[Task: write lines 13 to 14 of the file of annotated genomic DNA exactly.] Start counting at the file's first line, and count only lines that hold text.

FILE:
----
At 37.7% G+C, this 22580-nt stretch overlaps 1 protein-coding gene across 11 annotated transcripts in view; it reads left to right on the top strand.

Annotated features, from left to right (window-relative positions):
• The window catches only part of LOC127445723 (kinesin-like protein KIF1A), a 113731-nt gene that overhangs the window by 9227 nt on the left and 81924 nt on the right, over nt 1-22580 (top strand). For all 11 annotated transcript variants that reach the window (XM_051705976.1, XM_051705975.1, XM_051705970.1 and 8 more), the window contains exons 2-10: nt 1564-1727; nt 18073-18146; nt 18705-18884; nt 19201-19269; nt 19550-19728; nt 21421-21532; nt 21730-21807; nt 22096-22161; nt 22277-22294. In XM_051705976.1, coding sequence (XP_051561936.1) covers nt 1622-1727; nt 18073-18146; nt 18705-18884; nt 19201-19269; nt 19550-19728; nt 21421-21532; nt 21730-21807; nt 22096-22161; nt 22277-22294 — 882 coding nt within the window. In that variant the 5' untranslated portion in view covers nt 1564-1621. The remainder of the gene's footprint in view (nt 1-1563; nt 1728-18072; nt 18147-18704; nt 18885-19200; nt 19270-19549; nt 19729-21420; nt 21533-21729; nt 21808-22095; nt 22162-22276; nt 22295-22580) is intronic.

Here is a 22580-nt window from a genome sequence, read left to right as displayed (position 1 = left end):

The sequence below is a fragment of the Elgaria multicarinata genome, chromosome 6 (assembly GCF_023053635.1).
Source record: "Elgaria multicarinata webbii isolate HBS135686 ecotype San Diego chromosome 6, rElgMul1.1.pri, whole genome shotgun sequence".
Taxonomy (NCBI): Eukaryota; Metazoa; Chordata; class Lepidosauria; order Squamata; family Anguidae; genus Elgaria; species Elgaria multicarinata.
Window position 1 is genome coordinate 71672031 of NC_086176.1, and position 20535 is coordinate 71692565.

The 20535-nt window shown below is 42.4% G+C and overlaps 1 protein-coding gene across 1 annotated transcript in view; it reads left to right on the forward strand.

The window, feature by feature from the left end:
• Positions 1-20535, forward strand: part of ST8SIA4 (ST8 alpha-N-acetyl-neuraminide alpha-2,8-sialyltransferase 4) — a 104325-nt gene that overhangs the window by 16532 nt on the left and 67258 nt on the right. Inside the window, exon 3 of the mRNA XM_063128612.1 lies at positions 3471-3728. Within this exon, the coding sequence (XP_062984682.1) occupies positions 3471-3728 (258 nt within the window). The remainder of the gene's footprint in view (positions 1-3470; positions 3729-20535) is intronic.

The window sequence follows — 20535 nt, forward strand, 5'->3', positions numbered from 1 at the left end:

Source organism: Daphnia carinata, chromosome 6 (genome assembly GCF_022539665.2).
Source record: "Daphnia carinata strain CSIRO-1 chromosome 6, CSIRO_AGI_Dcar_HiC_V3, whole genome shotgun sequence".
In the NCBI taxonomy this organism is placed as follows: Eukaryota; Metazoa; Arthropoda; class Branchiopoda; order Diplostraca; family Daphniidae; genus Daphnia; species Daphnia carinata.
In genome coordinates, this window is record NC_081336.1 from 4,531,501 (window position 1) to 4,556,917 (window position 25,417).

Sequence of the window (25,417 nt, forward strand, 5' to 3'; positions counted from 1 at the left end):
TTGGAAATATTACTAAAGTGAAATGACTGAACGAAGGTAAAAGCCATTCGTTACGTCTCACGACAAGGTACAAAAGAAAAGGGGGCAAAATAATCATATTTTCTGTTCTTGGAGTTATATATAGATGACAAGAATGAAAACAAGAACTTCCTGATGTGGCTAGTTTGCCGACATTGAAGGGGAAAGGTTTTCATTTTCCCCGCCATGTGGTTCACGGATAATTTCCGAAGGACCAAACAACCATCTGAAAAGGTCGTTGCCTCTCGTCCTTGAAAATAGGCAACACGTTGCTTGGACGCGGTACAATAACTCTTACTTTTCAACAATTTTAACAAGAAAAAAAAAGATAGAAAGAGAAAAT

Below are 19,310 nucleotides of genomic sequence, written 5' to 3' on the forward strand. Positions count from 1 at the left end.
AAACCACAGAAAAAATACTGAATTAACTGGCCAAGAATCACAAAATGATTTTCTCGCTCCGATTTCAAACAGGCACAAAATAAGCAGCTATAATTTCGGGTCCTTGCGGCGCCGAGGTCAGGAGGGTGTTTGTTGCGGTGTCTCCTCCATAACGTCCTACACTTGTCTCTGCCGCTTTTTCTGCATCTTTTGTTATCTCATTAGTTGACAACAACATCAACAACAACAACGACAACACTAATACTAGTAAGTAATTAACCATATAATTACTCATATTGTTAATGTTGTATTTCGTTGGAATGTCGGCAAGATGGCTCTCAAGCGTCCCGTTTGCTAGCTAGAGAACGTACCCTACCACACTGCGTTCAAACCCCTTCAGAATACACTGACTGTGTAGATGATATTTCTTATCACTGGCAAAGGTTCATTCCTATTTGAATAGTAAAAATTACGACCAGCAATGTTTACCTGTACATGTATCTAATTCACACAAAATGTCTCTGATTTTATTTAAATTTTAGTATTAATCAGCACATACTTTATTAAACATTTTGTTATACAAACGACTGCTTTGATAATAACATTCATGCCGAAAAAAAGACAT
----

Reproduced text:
Source organism: Daphnia carinata, chromosome 6 (genome assembly GCF_022539665.2).
Source record: "Daphnia carinata strain CSIRO-1 chromosome 6, CSIRO_AGI_Dcar_HiC_V3, whole genome shotgun sequence".